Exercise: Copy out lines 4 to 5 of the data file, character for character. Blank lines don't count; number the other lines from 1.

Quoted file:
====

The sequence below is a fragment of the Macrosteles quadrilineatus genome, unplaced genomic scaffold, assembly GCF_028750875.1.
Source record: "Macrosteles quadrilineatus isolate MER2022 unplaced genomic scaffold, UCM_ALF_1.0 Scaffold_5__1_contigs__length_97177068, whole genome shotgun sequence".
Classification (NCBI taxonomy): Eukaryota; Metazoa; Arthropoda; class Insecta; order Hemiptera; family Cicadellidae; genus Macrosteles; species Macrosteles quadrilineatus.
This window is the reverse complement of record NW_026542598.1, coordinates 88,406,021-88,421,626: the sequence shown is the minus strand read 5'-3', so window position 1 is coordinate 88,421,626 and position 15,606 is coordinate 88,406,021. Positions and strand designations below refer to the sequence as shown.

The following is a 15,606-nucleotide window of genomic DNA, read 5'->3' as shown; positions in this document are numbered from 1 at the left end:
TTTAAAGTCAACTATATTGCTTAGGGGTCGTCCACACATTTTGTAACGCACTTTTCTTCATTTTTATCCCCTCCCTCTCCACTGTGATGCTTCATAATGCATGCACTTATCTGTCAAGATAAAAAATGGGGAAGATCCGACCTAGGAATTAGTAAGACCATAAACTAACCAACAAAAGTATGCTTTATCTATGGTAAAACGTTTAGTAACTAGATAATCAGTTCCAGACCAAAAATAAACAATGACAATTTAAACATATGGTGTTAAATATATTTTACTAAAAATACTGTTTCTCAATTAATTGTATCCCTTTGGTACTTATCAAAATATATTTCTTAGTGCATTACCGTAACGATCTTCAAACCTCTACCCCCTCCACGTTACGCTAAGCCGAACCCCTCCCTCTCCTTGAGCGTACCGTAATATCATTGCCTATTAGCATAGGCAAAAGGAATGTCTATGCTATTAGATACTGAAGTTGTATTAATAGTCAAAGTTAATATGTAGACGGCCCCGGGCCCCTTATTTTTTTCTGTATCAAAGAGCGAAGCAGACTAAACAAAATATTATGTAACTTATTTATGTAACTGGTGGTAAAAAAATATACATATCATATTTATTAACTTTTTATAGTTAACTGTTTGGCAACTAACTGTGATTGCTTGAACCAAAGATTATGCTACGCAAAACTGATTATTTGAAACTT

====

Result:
This window is the reverse complement of record NW_026542598.1, coordinates 88,406,021-88,421,626: the sequence shown is the minus strand read 5'-3', so window position 1 is coordinate 88,421,626 and position 15,606 is coordinate 88,406,021. Positions and strand designations below refer to the sequence as shown.

The following is a 15,606-nucleotide window of genomic DNA, read 5'->3' as shown; positions in this document are numbered from 1 at the left end: